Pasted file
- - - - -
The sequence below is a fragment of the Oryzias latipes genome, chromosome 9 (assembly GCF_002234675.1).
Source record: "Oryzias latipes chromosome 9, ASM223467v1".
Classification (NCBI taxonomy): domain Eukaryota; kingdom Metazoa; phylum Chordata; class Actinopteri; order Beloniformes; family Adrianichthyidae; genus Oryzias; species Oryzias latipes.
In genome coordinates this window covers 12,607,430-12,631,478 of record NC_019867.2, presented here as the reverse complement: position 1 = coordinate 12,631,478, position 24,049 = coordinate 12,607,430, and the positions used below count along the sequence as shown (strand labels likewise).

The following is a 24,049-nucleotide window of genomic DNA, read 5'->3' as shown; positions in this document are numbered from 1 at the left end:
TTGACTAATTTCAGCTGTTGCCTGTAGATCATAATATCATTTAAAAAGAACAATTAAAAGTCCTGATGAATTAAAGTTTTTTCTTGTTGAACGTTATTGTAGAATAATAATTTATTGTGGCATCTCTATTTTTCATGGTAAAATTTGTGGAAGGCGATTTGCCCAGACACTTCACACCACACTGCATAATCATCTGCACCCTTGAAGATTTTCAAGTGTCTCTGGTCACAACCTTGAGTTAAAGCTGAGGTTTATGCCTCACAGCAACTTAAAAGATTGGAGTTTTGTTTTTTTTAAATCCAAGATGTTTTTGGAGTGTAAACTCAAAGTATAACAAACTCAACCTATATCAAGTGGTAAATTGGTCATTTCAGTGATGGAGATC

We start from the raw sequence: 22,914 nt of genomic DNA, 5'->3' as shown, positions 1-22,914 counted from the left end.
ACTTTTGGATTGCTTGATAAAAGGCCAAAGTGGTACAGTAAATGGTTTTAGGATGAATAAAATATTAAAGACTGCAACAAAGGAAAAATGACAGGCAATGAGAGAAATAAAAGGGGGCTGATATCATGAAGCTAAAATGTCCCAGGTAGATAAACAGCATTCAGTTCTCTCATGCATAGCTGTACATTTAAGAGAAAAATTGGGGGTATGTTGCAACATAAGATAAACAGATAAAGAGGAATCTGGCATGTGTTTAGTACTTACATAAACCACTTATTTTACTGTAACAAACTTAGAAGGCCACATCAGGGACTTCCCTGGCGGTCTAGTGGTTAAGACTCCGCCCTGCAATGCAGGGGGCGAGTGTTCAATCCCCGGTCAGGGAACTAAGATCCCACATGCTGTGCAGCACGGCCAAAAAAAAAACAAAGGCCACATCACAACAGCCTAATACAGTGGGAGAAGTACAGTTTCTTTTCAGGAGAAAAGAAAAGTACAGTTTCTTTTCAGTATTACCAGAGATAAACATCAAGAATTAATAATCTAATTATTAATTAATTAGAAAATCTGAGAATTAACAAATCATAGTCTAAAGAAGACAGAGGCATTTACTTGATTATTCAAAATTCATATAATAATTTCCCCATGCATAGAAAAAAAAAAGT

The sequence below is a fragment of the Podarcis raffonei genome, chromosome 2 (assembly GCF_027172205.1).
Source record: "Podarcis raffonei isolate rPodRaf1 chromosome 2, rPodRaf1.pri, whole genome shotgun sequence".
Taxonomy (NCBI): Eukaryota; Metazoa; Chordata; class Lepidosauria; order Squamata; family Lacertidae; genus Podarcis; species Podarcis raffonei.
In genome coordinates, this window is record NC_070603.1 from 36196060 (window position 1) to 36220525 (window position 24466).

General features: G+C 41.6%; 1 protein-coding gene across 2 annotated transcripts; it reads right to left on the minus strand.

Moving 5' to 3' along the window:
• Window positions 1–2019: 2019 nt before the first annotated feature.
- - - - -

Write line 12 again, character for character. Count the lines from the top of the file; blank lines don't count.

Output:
In genome coordinates, this window is record NC_070603.1 from 36196060 (window position 1) to 36220525 (window position 24466).